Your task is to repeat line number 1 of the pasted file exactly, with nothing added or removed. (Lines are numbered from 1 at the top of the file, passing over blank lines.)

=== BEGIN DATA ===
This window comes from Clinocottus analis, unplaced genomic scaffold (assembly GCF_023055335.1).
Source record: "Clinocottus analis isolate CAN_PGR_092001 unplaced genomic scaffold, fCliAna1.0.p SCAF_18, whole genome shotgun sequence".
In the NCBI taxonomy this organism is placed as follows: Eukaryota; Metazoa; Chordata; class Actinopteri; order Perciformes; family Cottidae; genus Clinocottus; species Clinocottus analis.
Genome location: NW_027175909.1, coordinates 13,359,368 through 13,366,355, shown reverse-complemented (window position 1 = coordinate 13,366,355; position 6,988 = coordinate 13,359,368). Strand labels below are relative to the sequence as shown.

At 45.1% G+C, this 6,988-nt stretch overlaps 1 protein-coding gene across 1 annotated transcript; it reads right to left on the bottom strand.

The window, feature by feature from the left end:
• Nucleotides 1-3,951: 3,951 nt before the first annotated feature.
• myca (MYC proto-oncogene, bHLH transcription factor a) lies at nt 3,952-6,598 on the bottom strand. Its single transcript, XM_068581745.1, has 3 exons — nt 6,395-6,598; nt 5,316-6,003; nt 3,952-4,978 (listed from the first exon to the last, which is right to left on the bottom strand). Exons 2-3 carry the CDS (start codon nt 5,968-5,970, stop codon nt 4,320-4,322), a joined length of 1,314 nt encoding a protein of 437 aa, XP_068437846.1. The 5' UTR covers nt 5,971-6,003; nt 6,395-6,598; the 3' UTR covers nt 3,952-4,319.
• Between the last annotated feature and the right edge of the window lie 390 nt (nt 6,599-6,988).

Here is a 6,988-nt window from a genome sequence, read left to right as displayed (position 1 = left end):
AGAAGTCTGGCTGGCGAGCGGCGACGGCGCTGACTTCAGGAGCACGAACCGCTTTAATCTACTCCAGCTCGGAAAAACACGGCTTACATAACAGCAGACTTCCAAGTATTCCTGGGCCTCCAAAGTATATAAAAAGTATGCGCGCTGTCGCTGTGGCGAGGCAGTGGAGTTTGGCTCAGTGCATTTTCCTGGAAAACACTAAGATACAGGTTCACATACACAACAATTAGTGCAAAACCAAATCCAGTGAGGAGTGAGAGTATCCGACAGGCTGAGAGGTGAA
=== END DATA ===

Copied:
This window comes from Clinocottus analis, unplaced genomic scaffold (assembly GCF_023055335.1).